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Germany rejects mediating in Cameroon's bloody conflict

Cai Nebe
April 16, 2021

Cameroon's Anglophone separatist crisis has German opposition members asking for a change of policy towards the central African country. But Germany's colonial past and political clout is in question.

Two men with assault rifles
Cameroon's gendarmerie on patrol in the Anglophone South WestImage: Marco Longari/AFP/Getty Images

Germany's government has dodged calls to change its political stance towards Cameroon, amid increased reports of instability, armed conflict and human rights abuses in the central  African state.

In reply to a questionnaire authored by members of the free-market liberal Free Democratic Party on Germany's contribution to facilitating stability in Cameroon, the German government stated:  "The impetus for a sustainable peace process must come from Cameroon and cannot be provided by external actors."

Cameroonian soldier in Yaounde
Cameroon's security forces have been increasinly accused of human rights violationsImage: picture-alliance/AP Photo/S. Alamba

German aid

According to Germany's Foreign Office, the country "provides the largest amount of bilateral governmental development cooperation funding of all countries [over €100 million in the 2017-2019 period alone]."

Projects aimed at development, supporting decentralization schemes, and socio-economic assistance in secondary cities will see at least €32.6 million flow from Germany to Cameroon until 2025.

But for German lawmaker and FDP member Christoph Hoffmann, Germany has a special responsibility.

"Germany is a former colonial power of Cameroon," he told DW. "We parliamentarians started an initiative about two years ago in the German parliament to bring the Foreign Office to engage themselves in the peace process.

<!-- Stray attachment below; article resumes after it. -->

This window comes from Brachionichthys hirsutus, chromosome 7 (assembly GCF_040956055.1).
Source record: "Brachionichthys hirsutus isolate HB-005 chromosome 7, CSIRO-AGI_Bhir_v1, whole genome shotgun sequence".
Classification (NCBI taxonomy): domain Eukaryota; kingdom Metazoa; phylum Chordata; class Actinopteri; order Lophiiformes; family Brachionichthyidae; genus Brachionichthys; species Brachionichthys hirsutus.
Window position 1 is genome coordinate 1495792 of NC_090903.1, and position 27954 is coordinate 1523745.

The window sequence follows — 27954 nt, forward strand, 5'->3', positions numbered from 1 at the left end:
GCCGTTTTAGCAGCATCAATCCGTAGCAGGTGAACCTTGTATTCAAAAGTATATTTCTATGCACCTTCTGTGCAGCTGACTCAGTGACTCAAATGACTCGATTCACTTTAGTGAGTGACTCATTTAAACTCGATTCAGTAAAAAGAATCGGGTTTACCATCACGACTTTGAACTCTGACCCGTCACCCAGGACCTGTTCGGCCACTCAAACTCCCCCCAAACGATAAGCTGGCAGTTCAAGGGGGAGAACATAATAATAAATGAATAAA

"We think that Germany could play a role in mediation as we are not directly involved - as Britain has been a former colonial power or France has been a former colonial power. Germany has been one, too, but for a very short period and not necessarily be the one responsible for their actual problems."

Christoph Hoffmann, German FDP MP
Christoph Hoffmann has petitioned for German involvement in solving the crisis in CameroonImage: Annette Riedl/dpa/picture-alliance

But according to Andreas Mehler, professor of development theories and development policy at the University of Freiburg and a Cameroon specialist, Germany's role is not that clear cut.

"The Cameroonian government was potentially not very successful in many things over the last period, but it was rather successful in diversifying its international relations, Mehler told DW. "It has a lot of donors, has a lot of relationships, including in the Middle East and other places. It's rather hard for one single country to exert pressure more efficiently on the Cameroon government."

Decentralization programs

Many see decentralizing power in Cameroon as key to ending the conflict. Accordingly, about €15 million of German aid money is tied up in programs focused on decentralizing power and conflict prevention. But according to Hoffmann, these schemes are not yielding results or are moving very slowly. The German lawmaker blames a lack of political will within Cameroon for the slow progress.

"If there is no real support for decentralization, even if the program financed by Germany, it can't work," Hoffmann said.